Harris uses his film as a medium to reintroduce professional and images from various family photo albums to shape the identity of Blacks and display our aspirations. Professional photos shot by photographers such as Roy DeCarva and Anthony Barboza among others appeared throughout the film. While these men used the camera as their tool to tell not only Black history but also American history, they are seldom recognized in main stream American.
Black women also played a huge role in the game of photography. Vera Jackson and Louise E. Jefferson helped raise African American awareness in media. They were also responsible for capturing some of America’s greatest talents from Dorothy Dandridge to Jackie Robinson.
Harris explains the entire project took 10 years to complete and he raised $150,000 to support the project. He felt a responsibility to complete the film despite the long haul. “I’m a finisher…and I have an amazing team, there were a lot of people who were counting on this project.”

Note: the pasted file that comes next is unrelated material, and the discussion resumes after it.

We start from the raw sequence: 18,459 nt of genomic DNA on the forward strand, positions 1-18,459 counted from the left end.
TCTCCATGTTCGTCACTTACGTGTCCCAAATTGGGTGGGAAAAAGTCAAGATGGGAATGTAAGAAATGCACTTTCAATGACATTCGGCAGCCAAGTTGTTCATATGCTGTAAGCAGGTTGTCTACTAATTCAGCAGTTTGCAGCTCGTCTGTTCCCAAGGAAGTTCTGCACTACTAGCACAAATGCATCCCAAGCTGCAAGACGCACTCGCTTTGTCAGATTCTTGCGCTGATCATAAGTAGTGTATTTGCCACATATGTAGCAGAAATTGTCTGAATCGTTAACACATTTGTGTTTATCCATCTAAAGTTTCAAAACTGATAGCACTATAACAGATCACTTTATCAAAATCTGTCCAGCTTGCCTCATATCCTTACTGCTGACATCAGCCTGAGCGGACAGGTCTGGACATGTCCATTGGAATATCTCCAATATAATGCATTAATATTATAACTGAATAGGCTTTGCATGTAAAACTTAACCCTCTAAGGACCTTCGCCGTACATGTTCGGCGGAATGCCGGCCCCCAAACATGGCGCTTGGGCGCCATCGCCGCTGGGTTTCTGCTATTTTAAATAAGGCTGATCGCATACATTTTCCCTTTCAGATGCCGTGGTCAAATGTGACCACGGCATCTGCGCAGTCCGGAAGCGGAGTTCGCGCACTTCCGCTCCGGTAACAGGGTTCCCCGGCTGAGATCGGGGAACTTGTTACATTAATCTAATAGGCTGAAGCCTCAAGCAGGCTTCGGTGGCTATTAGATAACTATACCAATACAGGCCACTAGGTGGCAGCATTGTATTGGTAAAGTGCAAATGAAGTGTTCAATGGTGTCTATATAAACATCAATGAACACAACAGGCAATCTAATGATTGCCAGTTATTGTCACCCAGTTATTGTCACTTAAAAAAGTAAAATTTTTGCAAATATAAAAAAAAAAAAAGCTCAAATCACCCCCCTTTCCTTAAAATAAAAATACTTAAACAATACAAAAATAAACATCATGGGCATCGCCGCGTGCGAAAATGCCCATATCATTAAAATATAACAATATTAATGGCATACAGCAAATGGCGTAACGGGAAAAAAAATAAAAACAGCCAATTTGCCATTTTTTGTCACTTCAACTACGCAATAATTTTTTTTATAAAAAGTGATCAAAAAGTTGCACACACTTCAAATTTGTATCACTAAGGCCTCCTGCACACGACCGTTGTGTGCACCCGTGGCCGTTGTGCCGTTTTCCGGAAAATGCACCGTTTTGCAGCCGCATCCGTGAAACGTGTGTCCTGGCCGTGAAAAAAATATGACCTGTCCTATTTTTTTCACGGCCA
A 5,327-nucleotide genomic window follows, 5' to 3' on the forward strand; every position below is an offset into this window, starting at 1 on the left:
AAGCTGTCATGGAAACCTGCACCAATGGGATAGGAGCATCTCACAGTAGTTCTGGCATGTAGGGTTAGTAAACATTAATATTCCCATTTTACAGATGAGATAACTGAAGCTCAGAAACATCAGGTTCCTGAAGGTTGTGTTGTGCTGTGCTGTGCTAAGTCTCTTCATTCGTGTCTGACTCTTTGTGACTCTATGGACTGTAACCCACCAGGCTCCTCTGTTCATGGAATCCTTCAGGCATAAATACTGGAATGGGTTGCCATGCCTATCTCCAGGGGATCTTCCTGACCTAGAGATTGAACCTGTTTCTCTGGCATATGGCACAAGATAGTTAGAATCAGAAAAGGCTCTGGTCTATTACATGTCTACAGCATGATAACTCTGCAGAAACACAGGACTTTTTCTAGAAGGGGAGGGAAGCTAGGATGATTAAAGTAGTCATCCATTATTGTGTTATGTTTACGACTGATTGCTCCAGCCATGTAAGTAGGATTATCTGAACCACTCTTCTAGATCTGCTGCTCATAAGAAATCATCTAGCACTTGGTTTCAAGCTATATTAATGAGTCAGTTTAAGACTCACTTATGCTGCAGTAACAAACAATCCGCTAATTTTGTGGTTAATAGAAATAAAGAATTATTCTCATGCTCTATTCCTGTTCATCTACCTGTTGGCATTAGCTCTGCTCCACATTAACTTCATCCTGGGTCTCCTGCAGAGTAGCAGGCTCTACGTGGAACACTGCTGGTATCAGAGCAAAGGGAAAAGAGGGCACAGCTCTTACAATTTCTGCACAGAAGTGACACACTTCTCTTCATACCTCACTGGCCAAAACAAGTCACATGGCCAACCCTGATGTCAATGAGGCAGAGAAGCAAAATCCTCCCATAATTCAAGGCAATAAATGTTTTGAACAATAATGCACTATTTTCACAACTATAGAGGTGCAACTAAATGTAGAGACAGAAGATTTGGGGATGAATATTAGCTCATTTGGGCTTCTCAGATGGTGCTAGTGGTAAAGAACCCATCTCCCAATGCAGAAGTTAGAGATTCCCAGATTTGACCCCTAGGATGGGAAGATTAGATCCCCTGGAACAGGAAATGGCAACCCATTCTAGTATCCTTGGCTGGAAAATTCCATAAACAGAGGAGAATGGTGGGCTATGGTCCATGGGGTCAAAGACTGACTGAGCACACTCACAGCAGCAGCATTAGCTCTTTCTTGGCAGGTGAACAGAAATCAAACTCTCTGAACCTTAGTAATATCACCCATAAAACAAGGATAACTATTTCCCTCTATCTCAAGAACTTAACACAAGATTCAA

The film maker noted that some of the images made him upset, and he was angry when he started making the film. “I had to learn to forgive and go to a real deep place of compassion, he said. I had to remember who I made this film for. I made this film for young people of color, and I don’t want to communicate just anger to them.”
Harris is working to get this film into high schools and grammar schools. He is passionate about educating the next generations on their history. Currently, Thomas is working on a narrative feature about an immigrant woman and her family. To keep up with Harris and learn more about Through A Lens Darkly visit http://www.1world1family.me.